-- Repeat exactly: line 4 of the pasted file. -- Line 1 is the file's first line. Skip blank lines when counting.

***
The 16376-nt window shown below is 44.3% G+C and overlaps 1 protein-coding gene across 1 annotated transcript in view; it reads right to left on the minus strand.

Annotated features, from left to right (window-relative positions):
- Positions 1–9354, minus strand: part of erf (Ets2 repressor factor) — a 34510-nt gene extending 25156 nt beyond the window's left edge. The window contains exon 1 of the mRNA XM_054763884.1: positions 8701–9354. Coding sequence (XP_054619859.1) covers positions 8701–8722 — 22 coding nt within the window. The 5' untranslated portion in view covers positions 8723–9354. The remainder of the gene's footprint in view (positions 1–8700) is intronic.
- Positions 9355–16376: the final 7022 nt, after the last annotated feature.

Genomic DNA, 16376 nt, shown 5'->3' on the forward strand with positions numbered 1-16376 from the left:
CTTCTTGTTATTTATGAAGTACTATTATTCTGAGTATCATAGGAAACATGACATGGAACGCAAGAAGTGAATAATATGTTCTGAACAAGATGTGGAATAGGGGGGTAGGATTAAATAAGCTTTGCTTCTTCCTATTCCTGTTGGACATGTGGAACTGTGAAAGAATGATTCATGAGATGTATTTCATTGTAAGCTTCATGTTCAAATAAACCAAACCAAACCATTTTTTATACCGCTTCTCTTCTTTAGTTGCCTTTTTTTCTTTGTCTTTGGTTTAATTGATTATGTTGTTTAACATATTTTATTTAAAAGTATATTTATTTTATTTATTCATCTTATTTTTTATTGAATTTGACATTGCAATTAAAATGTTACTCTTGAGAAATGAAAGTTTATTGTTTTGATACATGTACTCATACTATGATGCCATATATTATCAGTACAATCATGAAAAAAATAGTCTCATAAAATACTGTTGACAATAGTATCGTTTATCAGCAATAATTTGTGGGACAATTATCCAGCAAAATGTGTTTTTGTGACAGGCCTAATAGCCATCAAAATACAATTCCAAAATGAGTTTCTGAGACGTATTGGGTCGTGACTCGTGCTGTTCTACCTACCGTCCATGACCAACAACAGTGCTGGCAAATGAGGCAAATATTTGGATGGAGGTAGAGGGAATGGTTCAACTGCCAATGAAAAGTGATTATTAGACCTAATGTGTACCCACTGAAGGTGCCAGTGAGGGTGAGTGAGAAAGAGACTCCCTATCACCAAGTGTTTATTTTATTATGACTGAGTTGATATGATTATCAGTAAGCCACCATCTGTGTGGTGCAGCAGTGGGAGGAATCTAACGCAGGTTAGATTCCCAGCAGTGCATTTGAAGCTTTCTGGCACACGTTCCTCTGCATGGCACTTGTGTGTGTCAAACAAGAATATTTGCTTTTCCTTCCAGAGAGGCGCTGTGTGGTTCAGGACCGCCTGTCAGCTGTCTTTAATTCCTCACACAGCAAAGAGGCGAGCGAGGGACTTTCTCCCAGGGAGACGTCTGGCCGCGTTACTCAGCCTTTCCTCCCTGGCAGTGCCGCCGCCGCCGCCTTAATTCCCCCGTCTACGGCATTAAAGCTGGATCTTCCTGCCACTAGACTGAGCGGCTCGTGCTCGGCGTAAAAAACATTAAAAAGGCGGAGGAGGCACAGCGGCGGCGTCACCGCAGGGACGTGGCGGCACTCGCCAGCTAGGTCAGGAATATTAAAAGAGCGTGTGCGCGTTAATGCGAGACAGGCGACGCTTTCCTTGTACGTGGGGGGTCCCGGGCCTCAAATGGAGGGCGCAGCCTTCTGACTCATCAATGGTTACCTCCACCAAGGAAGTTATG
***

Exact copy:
- Positions 9355–16376: the final 7022 nt, after the last annotated feature.